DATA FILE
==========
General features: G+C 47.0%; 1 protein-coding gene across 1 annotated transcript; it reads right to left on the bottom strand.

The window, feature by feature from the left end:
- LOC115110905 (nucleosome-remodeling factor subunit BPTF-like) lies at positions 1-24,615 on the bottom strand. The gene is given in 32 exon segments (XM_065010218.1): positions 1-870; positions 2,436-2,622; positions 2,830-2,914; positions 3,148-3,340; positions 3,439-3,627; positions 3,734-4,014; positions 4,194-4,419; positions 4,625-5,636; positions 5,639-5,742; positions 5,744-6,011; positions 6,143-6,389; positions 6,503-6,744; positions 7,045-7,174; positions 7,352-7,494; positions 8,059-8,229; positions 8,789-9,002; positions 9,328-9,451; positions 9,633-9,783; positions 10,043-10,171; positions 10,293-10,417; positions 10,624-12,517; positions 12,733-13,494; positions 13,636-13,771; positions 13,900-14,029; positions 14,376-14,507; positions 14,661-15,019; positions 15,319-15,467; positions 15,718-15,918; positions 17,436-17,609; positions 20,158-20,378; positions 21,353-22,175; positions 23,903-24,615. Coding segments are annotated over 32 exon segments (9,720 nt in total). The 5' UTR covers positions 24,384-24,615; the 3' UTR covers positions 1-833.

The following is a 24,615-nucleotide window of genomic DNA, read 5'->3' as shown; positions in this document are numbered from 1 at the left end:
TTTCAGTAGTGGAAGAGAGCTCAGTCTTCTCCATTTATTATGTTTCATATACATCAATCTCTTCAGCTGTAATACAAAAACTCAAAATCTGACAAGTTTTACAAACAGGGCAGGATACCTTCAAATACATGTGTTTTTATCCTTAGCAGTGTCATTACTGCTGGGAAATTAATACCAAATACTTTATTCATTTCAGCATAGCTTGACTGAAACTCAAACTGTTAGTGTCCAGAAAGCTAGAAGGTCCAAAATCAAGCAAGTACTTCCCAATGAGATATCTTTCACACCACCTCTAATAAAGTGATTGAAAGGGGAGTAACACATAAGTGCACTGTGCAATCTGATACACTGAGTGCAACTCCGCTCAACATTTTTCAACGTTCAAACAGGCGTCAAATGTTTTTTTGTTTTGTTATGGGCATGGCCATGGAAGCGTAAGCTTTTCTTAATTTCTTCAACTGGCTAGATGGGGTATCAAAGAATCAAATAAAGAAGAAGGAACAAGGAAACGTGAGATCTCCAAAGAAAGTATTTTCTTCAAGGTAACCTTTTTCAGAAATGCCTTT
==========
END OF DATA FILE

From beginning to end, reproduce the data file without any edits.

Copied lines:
General features: G+C 47.0%; 1 protein-coding gene across 1 annotated transcript; it reads right to left on the bottom strand.

The window, feature by feature from the left end:
- LOC115110905 (nucleosome-remodeling factor subunit BPTF-like) lies at positions 1-24,615 on the bottom strand. The gene is given in 32 exon segments (XM_065010218.1): positions 1-870; positions 2,436-2,622; positions 2,830-2,914; positions 3,148-3,340; positions 3,439-3,627; positions 3,734-4,014; positions 4,194-4,419; positions 4,625-5,636; positions 5,639-5,742; positions 5,744-6,011; positions 6,143-6,389; positions 6,503-6,744; positions 7,045-7,174; positions 7,352-7,494; positions 8,059-8,229; positions 8,789-9,002; positions 9,328-9,451; positions 9,633-9,783; positions 10,043-10,171; positions 10,293-10,417; positions 10,624-12,517; positions 12,733-13,494; positions 13,636-13,771; positions 13,900-14,029; positions 14,376-14,507; positions 14,661-15,019; positions 15,319-15,467; positions 15,718-15,918; positions 17,436-17,609; positions 20,158-20,378; positions 21,353-22,175; positions 23,903-24,615. Coding segments are annotated over 32 exon segments (9,720 nt in total). The 5' UTR covers positions 24,384-24,615; the 3' UTR covers positions 1-833.

The following is a 24,615-nucleotide window of genomic DNA, read 5'->3' as shown; positions in this document are numbered from 1 at the left end:
TTTCAGTAGTGGAAGAGAGCTCAGTCTTCTCCATTTATTATGTTTCATATACATCAATCTCTTCAGCTGTAATACAAAAACTCAAAATCTGACAAGTTTTACAAACAGGGCAGGATACCTTCAAATACATGTGTTTTTATCCTTAGCAGTGTCATTACTGCTGGGAAATTAATACCAAATACTTTATTCATTTCAGCATAGCTTGACTGAAACTCAAACTGTTAGTGTCCAGAAAGCTAGAAGGTCCAAAATCAAGCAAGTACTTCCCAATGAGATATCTTTCACACCACCTCTAATAAAGTGATTGAAAGGGGAGTAACACATAAGTGCACTGTGCAATCTGATACACTGAGTGCAACTCCGCTCAACATTTTTCAACGTTCAAACAGGCGTCAAATGTTTTTTTGTTTTGTTATGGGCATGGCCATGGAAGCGTAAGCTTTTCTTAATTTCTTCAACTGGCTAGATGGGGTATCAAAGAATCAAATAAAGAAGAAGGAACAAGGAAACGTGAGATCTCCAAAGAAAGTATTTTCTTCAAGGTAACCTTTTTCAGAAATGCCTTT